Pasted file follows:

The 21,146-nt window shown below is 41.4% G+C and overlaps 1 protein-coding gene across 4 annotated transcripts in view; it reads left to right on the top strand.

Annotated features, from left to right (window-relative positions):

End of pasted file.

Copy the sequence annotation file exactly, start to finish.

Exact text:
The 21,146-nt window shown below is 41.4% G+C and overlaps 1 protein-coding gene across 4 annotated transcripts in view; it reads left to right on the top strand.

Annotated features, from left to right (window-relative positions):